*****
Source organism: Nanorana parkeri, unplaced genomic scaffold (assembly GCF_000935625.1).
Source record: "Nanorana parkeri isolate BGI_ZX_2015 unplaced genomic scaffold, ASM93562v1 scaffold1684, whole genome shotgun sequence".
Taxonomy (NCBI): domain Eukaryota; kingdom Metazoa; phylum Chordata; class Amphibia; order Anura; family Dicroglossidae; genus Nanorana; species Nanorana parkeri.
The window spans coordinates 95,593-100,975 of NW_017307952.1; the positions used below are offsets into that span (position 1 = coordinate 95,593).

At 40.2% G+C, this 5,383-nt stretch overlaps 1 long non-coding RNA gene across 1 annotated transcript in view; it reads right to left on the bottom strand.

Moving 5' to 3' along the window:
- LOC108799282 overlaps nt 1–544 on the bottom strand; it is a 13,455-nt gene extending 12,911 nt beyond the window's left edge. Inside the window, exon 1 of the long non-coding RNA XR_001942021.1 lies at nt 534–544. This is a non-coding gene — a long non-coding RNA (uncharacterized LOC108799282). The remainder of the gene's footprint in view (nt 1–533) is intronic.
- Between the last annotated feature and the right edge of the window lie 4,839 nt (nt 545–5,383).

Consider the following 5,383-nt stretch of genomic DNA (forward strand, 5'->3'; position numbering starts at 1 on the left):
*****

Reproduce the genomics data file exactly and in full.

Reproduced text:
Source organism: Nanorana parkeri, unplaced genomic scaffold (assembly GCF_000935625.1).
Source record: "Nanorana parkeri isolate BGI_ZX_2015 unplaced genomic scaffold, ASM93562v1 scaffold1684, whole genome shotgun sequence".
Taxonomy (NCBI): domain Eukaryota; kingdom Metazoa; phylum Chordata; class Amphibia; order Anura; family Dicroglossidae; genus Nanorana; species Nanorana parkeri.
The window spans coordinates 95,593-100,975 of NW_017307952.1; the positions used below are offsets into that span (position 1 = coordinate 95,593).

At 40.2% G+C, this 5,383-nt stretch overlaps 1 long non-coding RNA gene across 1 annotated transcript in view; it reads right to left on the bottom strand.

Moving 5' to 3' along the window:
- LOC108799282 overlaps nt 1–544 on the bottom strand; it is a 13,455-nt gene extending 12,911 nt beyond the window's left edge. Inside the window, exon 1 of the long non-coding RNA XR_001942021.1 lies at nt 534–544. This is a non-coding gene — a long non-coding RNA (uncharacterized LOC108799282). The remainder of the gene's footprint in view (nt 1–533) is intronic.
- Between the last annotated feature and the right edge of the window lie 4,839 nt (nt 545–5,383).

Consider the following 5,383-nt stretch of genomic DNA (forward strand, 5'->3'; position numbering starts at 1 on the left):